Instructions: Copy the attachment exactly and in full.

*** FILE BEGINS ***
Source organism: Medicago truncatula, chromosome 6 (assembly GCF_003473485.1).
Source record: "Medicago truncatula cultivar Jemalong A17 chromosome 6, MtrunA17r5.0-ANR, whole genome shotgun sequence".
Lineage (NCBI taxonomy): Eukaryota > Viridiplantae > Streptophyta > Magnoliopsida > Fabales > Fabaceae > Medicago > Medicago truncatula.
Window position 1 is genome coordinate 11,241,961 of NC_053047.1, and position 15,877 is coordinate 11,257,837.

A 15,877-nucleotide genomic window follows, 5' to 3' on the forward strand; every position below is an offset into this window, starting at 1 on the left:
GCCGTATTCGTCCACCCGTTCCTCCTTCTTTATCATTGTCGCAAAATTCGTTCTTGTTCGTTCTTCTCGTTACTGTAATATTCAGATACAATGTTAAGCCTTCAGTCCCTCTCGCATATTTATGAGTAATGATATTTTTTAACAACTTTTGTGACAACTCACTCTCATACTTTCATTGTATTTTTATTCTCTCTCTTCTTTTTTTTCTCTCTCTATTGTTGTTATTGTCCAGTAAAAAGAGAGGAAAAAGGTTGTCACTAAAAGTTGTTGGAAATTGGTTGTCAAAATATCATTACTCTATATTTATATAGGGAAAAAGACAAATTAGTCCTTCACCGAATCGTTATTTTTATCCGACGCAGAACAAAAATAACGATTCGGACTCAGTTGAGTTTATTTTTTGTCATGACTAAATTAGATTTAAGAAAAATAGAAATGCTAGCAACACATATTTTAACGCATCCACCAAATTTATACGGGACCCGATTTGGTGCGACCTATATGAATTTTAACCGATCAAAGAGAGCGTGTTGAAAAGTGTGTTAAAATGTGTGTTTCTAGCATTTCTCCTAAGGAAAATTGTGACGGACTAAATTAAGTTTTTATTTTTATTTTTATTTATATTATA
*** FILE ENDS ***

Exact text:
Source organism: Medicago truncatula, chromosome 6 (assembly GCF_003473485.1).
Source record: "Medicago truncatula cultivar Jemalong A17 chromosome 6, MtrunA17r5.0-ANR, whole genome shotgun sequence".
Lineage (NCBI taxonomy): Eukaryota > Viridiplantae > Streptophyta > Magnoliopsida > Fabales > Fabaceae > Medicago > Medicago truncatula.
Window position 1 is genome coordinate 11,241,961 of NC_053047.1, and position 15,877 is coordinate 11,257,837.

A 15,877-nucleotide genomic window follows, 5' to 3' on the forward strand; every position below is an offset into this window, starting at 1 on the left:
GCCGTATTCGTCCACCCGTTCCTCCTTCTTTATCATTGTCGCAAAATTCGTTCTTGTTCGTTCTTCTCGTTACTGTAATATTCAGATACAATGTTAAGCCTTCAGTCCCTCTCGCATATTTATGAGTAATGATATTTTTTAACAACTTTTGTGACAACTCACTCTCATACTTTCATTGTATTTTTATTCTCTCTCTTCTTTTTTTTCTCTCTCTATTGTTGTTATTGTCCAGTAAAAAGAGAGGAAAAAGGTTGTCACTAAAAGTTGTTGGAAATTGGTTGTCAAAATATCATTACTCTATATTTATATAGGGAAAAAGACAAATTAGTCCTTCACCGAATCGTTATTTTTATCCGACGCAGAACAAAAATAACGATTCGGACTCAGTTGAGTTTATTTTTTGTCATGACTAAATTAGATTTAAGAAAAATAGAAATGCTAGCAACACATATTTTAACGCATCCACCAAATTTATACGGGACCCGATTTGGTGCGACCTATATGAATTTTAACCGATCAAAGAGAGCGTGTTGAAAAGTGTGTTAAAATGTGTGTTTCTAGCATTTCTCCTAAGGAAAATTGTGACGGACTAAATTAAGTTTTTATTTTTATTTTTATTTATATTATA